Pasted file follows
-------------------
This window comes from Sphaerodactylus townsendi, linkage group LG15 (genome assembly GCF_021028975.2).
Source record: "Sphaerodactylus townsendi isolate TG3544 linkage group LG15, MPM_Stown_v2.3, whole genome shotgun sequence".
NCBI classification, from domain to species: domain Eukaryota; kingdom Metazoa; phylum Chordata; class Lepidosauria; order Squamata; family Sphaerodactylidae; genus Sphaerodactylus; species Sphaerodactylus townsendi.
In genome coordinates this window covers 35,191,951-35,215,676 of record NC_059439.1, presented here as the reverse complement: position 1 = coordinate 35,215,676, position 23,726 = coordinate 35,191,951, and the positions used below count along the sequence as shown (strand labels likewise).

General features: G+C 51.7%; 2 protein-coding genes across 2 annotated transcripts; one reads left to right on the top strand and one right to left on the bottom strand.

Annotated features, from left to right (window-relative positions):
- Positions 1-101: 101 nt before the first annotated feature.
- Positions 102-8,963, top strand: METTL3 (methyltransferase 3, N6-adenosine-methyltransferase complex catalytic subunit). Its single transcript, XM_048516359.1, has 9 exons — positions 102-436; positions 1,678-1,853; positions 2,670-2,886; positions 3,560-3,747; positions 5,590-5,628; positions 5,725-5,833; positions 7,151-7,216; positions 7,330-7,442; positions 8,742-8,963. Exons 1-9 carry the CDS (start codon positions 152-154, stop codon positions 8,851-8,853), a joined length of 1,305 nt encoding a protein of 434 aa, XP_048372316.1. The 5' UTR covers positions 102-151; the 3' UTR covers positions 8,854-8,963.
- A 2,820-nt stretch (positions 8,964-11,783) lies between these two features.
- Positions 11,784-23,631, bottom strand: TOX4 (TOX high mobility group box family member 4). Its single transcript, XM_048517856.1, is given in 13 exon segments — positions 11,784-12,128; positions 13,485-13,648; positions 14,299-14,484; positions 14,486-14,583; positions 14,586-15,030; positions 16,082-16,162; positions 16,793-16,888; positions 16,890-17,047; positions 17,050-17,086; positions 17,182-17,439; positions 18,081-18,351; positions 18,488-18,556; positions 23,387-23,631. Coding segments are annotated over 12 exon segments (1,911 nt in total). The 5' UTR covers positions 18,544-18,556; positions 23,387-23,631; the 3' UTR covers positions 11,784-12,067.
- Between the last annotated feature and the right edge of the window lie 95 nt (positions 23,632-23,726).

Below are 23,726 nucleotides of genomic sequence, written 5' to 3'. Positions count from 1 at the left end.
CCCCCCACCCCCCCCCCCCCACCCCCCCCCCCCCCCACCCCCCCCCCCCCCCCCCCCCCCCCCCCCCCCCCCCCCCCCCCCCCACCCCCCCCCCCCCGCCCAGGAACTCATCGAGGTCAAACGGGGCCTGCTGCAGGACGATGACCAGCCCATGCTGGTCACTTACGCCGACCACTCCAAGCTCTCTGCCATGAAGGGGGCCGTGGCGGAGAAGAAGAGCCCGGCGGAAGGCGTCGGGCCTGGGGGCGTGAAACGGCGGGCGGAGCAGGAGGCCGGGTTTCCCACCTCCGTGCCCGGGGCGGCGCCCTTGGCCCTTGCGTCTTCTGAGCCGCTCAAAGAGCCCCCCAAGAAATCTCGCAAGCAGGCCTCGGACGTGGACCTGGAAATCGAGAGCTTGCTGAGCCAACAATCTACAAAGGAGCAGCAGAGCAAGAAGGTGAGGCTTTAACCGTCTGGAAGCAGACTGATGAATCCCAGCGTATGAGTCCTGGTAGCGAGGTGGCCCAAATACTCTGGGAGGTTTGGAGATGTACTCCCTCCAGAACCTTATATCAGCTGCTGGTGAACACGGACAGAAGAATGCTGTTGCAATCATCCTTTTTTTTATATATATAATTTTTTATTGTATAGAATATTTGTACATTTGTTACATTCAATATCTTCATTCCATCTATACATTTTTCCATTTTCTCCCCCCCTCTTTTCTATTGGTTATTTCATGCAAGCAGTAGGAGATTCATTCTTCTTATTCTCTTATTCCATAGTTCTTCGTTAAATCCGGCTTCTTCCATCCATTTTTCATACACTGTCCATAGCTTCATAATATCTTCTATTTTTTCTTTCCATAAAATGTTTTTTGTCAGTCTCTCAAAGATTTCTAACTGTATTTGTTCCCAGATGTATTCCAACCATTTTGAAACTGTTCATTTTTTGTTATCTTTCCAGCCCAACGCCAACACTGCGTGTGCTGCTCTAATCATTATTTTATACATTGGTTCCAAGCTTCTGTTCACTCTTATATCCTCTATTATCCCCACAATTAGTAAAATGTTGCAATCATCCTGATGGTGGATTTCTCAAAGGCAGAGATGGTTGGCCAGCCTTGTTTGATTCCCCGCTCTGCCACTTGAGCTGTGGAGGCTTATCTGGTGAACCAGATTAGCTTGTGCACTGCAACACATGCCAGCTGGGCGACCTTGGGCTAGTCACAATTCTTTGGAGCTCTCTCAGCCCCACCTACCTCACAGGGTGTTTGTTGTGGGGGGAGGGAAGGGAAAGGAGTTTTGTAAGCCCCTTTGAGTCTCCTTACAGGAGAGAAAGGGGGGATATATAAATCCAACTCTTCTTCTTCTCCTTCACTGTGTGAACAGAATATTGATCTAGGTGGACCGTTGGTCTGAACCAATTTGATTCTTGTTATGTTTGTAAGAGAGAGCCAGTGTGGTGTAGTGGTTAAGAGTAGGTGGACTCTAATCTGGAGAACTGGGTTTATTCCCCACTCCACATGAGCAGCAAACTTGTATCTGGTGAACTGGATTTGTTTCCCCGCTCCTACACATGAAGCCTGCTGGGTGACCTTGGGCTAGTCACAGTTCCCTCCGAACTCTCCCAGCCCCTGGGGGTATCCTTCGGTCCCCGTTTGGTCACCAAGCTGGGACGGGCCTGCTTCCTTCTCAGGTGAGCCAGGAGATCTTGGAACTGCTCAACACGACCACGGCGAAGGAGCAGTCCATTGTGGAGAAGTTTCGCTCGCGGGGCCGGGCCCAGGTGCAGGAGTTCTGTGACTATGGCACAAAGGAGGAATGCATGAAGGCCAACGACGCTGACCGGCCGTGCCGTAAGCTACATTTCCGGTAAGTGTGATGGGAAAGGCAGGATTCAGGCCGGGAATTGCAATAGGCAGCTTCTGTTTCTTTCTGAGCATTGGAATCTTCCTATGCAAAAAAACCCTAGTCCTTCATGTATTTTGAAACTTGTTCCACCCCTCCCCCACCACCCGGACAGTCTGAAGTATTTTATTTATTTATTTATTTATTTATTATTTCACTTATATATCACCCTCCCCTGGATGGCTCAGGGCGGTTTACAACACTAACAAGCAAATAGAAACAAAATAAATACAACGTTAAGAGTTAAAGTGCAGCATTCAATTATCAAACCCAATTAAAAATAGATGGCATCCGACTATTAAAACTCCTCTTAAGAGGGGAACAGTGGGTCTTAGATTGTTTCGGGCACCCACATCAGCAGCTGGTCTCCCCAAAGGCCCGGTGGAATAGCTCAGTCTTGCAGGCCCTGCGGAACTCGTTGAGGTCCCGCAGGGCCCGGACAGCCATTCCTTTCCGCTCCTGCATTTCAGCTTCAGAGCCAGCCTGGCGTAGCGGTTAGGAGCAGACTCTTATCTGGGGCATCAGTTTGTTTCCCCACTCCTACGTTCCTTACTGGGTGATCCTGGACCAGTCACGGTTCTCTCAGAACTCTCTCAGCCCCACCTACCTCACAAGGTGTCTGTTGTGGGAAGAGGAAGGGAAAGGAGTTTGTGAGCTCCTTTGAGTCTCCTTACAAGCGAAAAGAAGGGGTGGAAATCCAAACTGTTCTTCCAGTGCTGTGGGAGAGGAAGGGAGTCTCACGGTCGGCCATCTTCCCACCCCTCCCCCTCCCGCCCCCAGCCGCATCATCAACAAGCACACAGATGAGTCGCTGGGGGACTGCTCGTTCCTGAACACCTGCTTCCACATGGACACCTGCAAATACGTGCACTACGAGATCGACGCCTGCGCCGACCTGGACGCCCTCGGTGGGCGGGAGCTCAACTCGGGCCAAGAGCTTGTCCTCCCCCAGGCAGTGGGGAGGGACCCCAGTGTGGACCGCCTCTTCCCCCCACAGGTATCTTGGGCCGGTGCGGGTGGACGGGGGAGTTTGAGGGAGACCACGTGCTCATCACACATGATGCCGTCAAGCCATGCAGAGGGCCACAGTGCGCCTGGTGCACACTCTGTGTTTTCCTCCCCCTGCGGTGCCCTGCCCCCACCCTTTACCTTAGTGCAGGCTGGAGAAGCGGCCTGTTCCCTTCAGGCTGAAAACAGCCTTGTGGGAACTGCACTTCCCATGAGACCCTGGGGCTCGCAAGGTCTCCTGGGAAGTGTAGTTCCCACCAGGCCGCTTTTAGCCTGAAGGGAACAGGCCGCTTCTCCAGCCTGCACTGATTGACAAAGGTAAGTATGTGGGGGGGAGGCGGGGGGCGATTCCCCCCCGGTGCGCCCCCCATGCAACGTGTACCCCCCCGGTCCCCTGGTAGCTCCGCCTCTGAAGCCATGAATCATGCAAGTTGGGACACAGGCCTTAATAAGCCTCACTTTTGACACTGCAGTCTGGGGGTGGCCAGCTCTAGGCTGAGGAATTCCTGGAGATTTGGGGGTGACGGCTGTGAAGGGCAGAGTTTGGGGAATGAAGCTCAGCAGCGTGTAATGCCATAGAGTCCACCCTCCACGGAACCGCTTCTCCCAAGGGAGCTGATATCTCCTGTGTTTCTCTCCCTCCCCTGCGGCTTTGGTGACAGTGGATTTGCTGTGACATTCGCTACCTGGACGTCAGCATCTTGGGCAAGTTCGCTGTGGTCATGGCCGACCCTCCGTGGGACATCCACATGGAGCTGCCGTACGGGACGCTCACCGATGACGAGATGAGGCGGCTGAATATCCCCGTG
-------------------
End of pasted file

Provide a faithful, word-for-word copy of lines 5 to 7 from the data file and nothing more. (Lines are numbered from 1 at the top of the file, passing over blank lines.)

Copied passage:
General features: G+C 51.7%; 2 protein-coding genes across 2 annotated transcripts; one reads left to right on the top strand and one right to left on the bottom strand.

Annotated features, from left to right (window-relative positions):
- Positions 1-101: 101 nt before the first annotated feature.